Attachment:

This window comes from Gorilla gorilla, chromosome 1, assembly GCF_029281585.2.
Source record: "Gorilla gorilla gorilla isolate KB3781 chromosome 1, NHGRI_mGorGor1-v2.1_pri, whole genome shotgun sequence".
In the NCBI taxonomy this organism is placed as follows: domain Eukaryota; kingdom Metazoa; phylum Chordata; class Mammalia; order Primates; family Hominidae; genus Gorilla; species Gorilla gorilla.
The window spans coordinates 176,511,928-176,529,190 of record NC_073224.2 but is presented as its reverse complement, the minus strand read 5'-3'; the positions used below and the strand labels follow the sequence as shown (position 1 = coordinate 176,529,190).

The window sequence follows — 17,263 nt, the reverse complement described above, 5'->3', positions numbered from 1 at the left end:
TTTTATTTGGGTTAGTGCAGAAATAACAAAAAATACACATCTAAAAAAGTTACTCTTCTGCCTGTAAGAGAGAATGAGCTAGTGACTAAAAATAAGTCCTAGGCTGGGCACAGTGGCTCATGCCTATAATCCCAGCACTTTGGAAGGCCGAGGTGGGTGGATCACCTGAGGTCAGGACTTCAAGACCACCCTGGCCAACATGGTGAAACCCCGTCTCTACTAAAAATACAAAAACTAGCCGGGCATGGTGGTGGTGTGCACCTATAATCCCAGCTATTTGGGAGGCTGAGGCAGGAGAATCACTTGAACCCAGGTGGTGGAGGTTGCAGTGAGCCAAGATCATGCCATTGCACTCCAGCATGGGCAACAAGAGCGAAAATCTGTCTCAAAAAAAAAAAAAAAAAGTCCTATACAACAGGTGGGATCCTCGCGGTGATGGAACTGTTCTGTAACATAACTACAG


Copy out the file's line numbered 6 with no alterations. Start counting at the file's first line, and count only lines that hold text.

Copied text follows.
TTTTATTTGGGTTAGTGCAGAAATAACAAAAAATACACATCTAAAAAAGTTACTCTTCTGCCTGTAAGAGAGAATGAGCTAGTGACTAAAAATAAGTCCTAGGCTGGGCACAGTGGCTCATGCCTATAATCCCAGCACTTTGGAAGGCCGAGGTGGGTGGATCACCTGAGGTCAGGACTTCAAGACCACCCTGGCCAACATGGTGAAACCCCGTCTCTACTAAAAATACAAAAACTAGCCGGGCATGGTGGTGGTGTGCACCTATAATCCCAGCTATTTGGGAGGCTGAGGCAGGAGAATCACTTGAACCCAGGTGGTGGAGGTTGCAGTGAGCCAAGATCATGCCATTGCACTCCAGCATGGGCAACAAGAGCGAAAATCTGTCTCAAAAAAAAAAAAAAAAAGTCCTATACAACAGGTGGGATCCTCGCGGTGATGGAACTGTTCTGTAACATAACTACAG